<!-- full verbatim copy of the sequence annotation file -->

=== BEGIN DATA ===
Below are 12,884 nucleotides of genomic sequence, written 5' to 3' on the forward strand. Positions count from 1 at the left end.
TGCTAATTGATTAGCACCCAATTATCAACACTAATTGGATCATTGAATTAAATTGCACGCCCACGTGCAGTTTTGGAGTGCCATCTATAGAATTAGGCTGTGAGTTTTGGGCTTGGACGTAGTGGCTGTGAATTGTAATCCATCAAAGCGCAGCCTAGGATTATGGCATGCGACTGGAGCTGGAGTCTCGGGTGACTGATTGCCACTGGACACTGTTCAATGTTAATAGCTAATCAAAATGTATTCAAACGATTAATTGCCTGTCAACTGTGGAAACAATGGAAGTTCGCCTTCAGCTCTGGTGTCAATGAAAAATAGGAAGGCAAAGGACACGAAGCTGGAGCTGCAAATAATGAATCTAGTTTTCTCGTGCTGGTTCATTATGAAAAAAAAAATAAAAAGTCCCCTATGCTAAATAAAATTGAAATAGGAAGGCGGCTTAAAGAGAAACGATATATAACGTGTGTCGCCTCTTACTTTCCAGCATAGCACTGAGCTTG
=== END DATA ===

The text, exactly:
Below are 12,884 nucleotides of genomic sequence, written 5' to 3' on the forward strand. Positions count from 1 at the left end.
TGCTAATTGATTAGCACCCAATTATCAACACTAATTGGATCATTGAATTAAATTGCACGCCCACGTGCAGTTTTGGAGTGCCATCTATAGAATTAGGCTGTGAGTTTTGGGCTTGGACGTAGTGGCTGTGAATTGTAATCCATCAAAGCGCAGCCTAGGATTATGGCATGCGACTGGAGCTGGAGTCTCGGGTGACTGATTGCCACTGGACACTGTTCAATGTTAATAGCTAATCAAAATGTATTCAAACGATTAATTGCCTGTCAACTGTGGAAACAATGGAAGTTCGCCTTCAGCTCTGGTGTCAATGAAAAATAGGAAGGCAAAGGACACGAAGCTGGAGCTGCAAATAATGAATCTAGTTTTCTCGTGCTGGTTCATTATGAAAAAAAAAATAAAAAGTCCCCTATGCTAAATAAAATTGAAATAGGAAGGCGGCTTAAAGAGAAACGATATATAACGTGTGTCGCCTCTTACTTTCCAGCATAGCACTGAGCTTG